You may recall way last winter when we discussed seed orders, that I was excited about trialing “Zenith” Triploid marigolds, which were touted as “Day-neutral, early flowering, 2-3″ flowers, do not produce seed, and therefore needing little deadheading, and exhibit great weather tolerance.” The photo above shows them soon after they were planted at the edge of the Deck Garden amid some finishing tulip foliage. They grew very well from seed with nearly 100% germination and produced blooms quickly and often. Here’s the same patch. They filled in nicely after the tulip foliage disappeared, and have bloomed steadily despite 100 degree heat, daily rains, and then a spell without rain. This photo was taken last evening.
They are really fine as a marigold variety, although the flowers are not 2-3″ across. BUT they DO produce seed if not deadheaded just as other marigolds do. I plan to do a test to see if the seeds actually germinate. They certainly look viable. My impression is that they are slightly more ugly when they fade than the “Durango” marigolds of similar color, but maybe I am slightly prejudiced. I do love the “Durango” series, which DO have 2-3″ flowers.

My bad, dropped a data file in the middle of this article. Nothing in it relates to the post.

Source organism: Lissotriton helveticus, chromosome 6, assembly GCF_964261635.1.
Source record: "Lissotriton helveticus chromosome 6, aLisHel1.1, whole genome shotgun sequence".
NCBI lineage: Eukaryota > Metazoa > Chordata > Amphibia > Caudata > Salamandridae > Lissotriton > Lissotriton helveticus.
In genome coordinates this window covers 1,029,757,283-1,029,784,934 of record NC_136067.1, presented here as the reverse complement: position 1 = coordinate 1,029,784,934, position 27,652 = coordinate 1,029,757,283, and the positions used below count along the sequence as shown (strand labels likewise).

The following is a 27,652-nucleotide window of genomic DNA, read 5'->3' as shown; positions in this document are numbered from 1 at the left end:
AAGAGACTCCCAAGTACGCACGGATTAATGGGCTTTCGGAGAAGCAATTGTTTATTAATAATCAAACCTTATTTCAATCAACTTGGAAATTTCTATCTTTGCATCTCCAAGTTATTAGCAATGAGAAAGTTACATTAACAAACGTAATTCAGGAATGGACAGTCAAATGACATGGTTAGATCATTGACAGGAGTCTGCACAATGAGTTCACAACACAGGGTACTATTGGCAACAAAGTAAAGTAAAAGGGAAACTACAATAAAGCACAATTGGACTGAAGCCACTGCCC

So, my report is that the “Zenith” are okay, but for the extra price ($3.25 for 100 seeds wholesale versus “Durango” $5.20 for 1 million seeds) they are not that special. They require deadheading just as frequently as all of the other marigold varieties that I grow. Did you trial anything new and exciting this year? Did it live up to expectations? Curious gardeners want to know!
One of my issues has been ‘gardener’ error on my part. I bought petunias that I thought were ‘super’ not needing deadheading, but they weren’t and I’ve been deadheading away ever since. 🙂
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Some mistakes are happy …some not so. I stil don’t understand ‘seedless’ . How do you get more when things are suppose to be seedless.?